Sometimes tea comes to me from completely unexpected sources. A couple of months ago I began working on a project with a woman who had spent a considerable amount of time working in China on business development, in coordination with the US State Department. During the course of our initial conversation talk turned – as it so often does – to tea, and specifically Chinese tea. (Amusingly, this meeting had taken place in a coffee shop, and both of us had valiantly tried to find some sort of palatable tea to order from the menu before we even introduced ourselves to each other.)
At our next in-person meeting, which took place a number of weeks later, she handed me a small, brilliant red and intriguing packet, and told me that one of the Chinese exchange students who she had hosted over the holidays had given it to her. She didn’t know anything about the specific type of tea that it was.
I like the challenge of trying to figure out what something is with very little obvious information, so I looked forward to trying this mystery tea.
When I first opened the package I was struck by a very nice aroma, and noted that the leaf looked like a very nice quality tea, and indeed it brewed into one. My guess was that it was probably some sort of Wuyi Oolong, possibly a medium-grade Da Hong Pao. The packaging is almost useless in providing clues to what tea it is because in the area that I think tells about the tea, the Chinese characters are very small, lightly printed in metallic gold ink on metallic glittery red foil. I don’t think I could read it even if it were in English.
After the tea was gone I flattened out the package and I noticed that there was a faint picture on it. The picture looks to me like it’s a drawing of a mountain, which would seem to indicate to me that it might indeed be from Wuiyi Mountain. Whether it’s Da Hong Pao or not I can’t say for sure, although it does look and taste quite similar to other teas I have had from that same region of China.
Addendum following Charles’ comment and some more research: The answer might have been right in front of me all along. The characters on the left are on the front of the tea package. The three characters on the right are “Da Hong Pao.”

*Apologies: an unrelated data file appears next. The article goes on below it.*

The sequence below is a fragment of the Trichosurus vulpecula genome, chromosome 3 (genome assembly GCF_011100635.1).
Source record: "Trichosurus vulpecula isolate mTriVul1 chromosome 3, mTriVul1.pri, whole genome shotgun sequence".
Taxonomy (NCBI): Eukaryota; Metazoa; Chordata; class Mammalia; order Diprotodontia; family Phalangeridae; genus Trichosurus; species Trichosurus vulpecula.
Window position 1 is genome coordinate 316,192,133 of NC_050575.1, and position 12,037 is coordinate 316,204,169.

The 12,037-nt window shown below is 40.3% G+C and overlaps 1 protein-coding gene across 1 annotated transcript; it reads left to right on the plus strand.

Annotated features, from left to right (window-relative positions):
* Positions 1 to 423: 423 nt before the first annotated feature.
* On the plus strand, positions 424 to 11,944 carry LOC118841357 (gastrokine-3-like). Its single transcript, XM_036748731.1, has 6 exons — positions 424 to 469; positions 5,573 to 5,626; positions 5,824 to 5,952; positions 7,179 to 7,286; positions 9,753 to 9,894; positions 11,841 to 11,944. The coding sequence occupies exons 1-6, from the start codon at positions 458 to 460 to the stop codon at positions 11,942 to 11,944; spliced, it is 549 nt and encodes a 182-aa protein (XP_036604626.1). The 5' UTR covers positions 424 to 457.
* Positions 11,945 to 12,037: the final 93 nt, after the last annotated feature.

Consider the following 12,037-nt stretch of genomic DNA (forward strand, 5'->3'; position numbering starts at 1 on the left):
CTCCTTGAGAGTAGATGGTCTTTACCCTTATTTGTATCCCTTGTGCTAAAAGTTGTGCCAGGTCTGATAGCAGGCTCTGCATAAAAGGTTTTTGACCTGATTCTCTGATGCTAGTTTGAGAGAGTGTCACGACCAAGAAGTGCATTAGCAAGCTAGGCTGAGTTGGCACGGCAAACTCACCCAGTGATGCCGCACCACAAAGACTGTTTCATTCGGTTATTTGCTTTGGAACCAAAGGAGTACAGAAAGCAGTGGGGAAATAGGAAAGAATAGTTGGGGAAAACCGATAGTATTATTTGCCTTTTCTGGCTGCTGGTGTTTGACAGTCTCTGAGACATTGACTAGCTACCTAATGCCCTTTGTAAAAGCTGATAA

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As someone that has done a fair amount of content on tea, I have a lot of mixed thoughts on the way information is passed. With tea reviews or discussing a specific tea I have struggled with the question: how to talk about an individual tea or tea in general in an interesting or useful way.. Whether you like or dislike TeaDB episodes largely depends on whether you enjoy watching two particular people drink and binter. This is fine enough and it is certainly fun for Denny & I to create, but I’ll also agree with the sentiment that it’s not necessarily the most substantive way to review a tea in depth. There’s some signal but there’s also a lot of noise. Writing about a specific tea also isn’t easy and I think is actually very difficult to execute in a way that is actually consistently interesting or useful for people. Most people just want to know if you liked or didn’t like a specific tea. Making something that piques interest beyond that is a challenge and even if you don’t like them a place like Mei Leaf has succeeded in creating content that really does engage their viewers. You also have to consider that the majority of people have not had the tea or are even unfamiliar with the basic taste profile (i.e. Denny & I describing a traditionally stored pu’erh, when the audience has never had one).. Here are some phrases I dislike and hear frequently enough that I find them unhelpful and sometimes even counter-productive.
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